Wednesday, January 25, 2023

The Price of Family: Movie Review

So much dysfunction, so little comedy.
The Price of Family is an Italian dysfunctional family comedy, but it’s a real struggle to see where the comedy is in the dysfunction. Two empty nesters are distraught when their adult children move out of their family home and get jobs. The kids don’t come home for the funeral of an old distant relative and all hell breaks loose (this is a slight exaggeration on my part, but their reactions are far from normal).   2022

Directed by: Giovanni Bognetti

Screenplay by: Giovanni Bognetti

Starring: Christian De Sica, Angela Finocchiaro

A quick warning for readers before we get into the rest of the review, this is a Christmas movie. Released in Italy in December with the title “Natale a tutti i costi” (which translates to “Christmas at All Costs”), it is then released in January for the rest of the world. It’s not a good movie regardless of the month, but it’s going to be harder to find an audience in January.

The parents decide to fake an inheritance of 600 Million Euros, and this works. The kids miraculously start making it home to try and get their cut of the millions. My issues are numerous but let’s start with that dysfunction. The parents can barely exist like functioning humans if they can’t spend all day obsessing over and belittling their kids. The comedy is obvious, but it’s not funny. These are so far from reasonable adults that the nugget of truth necessary for comedy just isn’t there.

The kids as they’re starting their adult life away from their parents find themselves in undesirable situations. Emilio (the son) works for a boss who spends the entire working day insulting him, berating him, and making ridiculous demands of him. The parents see what Emilio’s job is like and have two thoughts: 1. “He should put up with it because he’s making 2000 euros a month”; and 2. “That’s unfair – it’s a lot more enjoyable when we’re the ones insulting him and berating him every day.”

Alessandra (the daughter) moves in with an older man who has his own dental practice and has hired her as his secretary. He provides her job, he provides her with a place to live, she is completely within this shadow of an older man who has significant control over her. Her parents have two thoughts: 1. “When are you going to give us grandbabies?”; and 2. “She’s so incompetent that she’s not going to be able to go anywhere in life anyways.” (Not actual quotes, but close enough and directly implied).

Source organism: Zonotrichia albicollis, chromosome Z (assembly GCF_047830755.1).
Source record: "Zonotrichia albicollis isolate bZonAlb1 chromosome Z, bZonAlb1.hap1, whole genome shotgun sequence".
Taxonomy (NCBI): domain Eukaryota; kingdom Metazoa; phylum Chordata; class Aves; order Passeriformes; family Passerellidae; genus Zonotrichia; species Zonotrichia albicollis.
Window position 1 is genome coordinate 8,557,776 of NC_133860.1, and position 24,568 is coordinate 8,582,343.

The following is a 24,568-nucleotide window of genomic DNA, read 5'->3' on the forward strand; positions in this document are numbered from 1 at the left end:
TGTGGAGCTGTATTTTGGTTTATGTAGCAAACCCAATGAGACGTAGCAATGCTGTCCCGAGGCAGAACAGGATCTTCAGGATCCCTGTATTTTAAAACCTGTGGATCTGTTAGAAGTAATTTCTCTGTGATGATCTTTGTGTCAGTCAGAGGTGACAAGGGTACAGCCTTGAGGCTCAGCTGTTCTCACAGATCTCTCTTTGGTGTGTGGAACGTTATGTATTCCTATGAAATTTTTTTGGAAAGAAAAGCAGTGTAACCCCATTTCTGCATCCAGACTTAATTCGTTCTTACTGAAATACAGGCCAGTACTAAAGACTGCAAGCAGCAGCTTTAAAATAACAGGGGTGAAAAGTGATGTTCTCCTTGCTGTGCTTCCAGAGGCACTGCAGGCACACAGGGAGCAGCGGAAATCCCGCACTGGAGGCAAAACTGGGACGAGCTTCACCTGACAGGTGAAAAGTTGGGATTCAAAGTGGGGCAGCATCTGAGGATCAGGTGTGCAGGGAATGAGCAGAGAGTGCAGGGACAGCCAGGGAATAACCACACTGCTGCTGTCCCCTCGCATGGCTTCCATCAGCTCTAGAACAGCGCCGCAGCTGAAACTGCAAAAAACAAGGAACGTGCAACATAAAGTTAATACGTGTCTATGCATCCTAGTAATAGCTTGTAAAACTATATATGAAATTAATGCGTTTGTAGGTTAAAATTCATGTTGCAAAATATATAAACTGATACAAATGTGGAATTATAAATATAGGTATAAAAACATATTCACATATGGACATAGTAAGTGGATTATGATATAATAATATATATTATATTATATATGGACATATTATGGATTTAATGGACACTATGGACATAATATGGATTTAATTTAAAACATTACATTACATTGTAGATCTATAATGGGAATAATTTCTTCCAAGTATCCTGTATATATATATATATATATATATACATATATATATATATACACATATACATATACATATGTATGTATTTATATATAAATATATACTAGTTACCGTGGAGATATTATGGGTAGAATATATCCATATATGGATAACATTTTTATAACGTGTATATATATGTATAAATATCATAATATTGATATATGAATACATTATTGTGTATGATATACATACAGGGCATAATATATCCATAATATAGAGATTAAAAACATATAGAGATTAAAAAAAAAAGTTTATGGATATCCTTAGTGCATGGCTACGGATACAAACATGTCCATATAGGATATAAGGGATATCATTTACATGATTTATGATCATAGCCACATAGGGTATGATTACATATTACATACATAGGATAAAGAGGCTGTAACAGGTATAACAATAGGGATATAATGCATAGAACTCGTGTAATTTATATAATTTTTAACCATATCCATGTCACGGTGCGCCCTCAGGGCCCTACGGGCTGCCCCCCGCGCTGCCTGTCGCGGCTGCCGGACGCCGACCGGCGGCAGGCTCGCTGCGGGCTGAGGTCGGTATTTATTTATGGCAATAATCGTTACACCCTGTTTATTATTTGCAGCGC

The parents don’t give a shit that their kids are unhappy. The kids are so completely clueless that it’s unsurprising they have gotten themselves into these awful situations and are unable to observe what’s affecting those around them. How stupid does this movie think the audience is if we’re supposed to find this funny?

The themes are supposed to be about how money doesn’t buy happiness, but it takes some bizarre directions to get there. Nobody is happy with or without real or fake money, so there’s no actual lesson here. Maybe call your parents before they decide to fake a multi-million inheritance, but if your parents are the types of people to fake a multi-million inheritance just run away and don’t bother calling them anyways.

I don’t even think this is a ‘capitalism is bad’ movie. The characters are arguably happiest when they think they have money. And the parents are spending money that they really shouldn’t be spending in order to keep up the ruse – and they keep up the ruse for the entire movie save the last five minutes. The Price of Family is a confused movie, that has centered everything around how funny a dysfunctional family is, but it’s not funny. It is a very unpleasant watch.

Available on Netflix (worldwide)

Something Similar But Different:

  The Perfect Family (2022) - A family-based rom-com which turns into a bittersweet comedy about gender roles across different generations.

  Accidental Family (2022) - A misguided comedy about a woman who fakes being a relative to get her crush to fall in love with her.

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